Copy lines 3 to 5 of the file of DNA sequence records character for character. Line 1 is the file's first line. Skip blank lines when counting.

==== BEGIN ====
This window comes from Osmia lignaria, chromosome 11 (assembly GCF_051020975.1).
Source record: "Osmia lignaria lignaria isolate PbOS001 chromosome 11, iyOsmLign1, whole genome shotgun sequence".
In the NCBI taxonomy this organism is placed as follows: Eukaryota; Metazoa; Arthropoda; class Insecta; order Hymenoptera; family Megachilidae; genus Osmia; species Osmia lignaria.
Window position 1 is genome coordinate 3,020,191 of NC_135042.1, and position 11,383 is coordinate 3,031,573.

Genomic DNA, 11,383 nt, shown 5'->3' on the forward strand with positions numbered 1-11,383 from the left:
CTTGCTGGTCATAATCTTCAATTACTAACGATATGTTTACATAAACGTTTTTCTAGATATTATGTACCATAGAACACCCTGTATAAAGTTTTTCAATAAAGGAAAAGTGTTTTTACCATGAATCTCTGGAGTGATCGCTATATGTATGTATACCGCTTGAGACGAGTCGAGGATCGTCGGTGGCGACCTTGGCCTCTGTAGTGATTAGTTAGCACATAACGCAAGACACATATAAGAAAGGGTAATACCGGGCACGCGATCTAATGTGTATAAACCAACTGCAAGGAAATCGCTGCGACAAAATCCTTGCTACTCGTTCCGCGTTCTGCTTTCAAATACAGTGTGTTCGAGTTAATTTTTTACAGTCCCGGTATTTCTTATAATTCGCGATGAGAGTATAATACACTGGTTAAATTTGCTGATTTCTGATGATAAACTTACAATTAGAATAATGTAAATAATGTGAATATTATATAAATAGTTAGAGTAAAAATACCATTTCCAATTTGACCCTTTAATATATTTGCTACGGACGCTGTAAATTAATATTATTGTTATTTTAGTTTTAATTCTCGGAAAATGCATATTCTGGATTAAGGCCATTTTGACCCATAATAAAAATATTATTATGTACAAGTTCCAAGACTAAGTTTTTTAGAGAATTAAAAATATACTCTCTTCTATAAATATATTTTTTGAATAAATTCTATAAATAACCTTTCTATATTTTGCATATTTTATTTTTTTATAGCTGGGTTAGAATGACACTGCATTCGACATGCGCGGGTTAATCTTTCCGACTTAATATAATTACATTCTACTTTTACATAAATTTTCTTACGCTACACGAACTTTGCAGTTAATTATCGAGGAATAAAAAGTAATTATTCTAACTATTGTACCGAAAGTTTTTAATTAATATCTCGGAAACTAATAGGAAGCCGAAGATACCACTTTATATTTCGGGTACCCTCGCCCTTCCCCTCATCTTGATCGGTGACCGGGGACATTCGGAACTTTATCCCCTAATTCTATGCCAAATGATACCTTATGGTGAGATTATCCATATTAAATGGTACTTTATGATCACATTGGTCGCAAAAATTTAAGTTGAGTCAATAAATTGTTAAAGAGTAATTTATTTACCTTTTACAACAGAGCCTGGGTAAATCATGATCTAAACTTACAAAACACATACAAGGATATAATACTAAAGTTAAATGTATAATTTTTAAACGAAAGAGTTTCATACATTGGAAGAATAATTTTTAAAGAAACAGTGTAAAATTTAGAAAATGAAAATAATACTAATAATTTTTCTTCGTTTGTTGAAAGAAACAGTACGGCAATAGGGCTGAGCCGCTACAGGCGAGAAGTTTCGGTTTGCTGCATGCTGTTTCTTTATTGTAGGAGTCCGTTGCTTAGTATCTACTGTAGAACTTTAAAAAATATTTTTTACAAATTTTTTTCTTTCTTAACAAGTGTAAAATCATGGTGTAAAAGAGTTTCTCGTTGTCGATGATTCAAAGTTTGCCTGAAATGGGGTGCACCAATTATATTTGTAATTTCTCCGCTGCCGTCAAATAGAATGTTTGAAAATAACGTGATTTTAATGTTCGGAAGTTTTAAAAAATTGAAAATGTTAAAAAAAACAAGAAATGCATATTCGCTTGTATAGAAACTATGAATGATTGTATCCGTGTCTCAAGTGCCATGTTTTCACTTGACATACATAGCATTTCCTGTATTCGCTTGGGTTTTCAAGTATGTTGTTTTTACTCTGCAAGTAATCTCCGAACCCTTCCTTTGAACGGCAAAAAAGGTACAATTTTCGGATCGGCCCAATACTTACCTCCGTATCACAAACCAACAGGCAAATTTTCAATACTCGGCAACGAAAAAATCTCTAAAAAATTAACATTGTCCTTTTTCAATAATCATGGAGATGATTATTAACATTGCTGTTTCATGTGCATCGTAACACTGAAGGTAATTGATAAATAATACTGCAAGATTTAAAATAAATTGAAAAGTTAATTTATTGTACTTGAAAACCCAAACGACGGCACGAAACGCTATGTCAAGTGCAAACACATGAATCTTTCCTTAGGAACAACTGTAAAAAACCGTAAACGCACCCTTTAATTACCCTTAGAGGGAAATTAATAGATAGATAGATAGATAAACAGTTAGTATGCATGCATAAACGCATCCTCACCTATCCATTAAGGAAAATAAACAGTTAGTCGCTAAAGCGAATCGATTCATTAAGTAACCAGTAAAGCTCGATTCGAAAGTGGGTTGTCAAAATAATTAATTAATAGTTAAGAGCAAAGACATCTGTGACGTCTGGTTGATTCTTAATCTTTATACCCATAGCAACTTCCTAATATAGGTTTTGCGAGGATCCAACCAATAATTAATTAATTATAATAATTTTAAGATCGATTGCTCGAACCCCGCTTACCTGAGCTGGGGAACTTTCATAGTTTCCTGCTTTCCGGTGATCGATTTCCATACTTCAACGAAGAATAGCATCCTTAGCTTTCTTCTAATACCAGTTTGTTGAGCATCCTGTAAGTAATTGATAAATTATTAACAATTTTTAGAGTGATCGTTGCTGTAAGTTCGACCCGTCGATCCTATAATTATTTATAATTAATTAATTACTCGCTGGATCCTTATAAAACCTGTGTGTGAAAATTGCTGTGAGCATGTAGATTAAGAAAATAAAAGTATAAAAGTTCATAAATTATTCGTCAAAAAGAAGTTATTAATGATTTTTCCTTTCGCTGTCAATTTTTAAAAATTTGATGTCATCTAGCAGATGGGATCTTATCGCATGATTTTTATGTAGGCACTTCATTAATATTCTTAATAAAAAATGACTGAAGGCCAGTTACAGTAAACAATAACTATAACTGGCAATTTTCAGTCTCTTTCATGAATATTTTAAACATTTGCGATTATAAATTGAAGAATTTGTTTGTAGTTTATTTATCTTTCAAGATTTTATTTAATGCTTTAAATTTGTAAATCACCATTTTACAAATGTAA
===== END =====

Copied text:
In the NCBI taxonomy this organism is placed as follows: Eukaryota; Metazoa; Arthropoda; class Insecta; order Hymenoptera; family Megachilidae; genus Osmia; species Osmia lignaria.
Window position 1 is genome coordinate 3,020,191 of NC_135042.1, and position 11,383 is coordinate 3,031,573.

Genomic DNA, 11,383 nt, shown 5'->3' on the forward strand with positions numbered 1-11,383 from the left: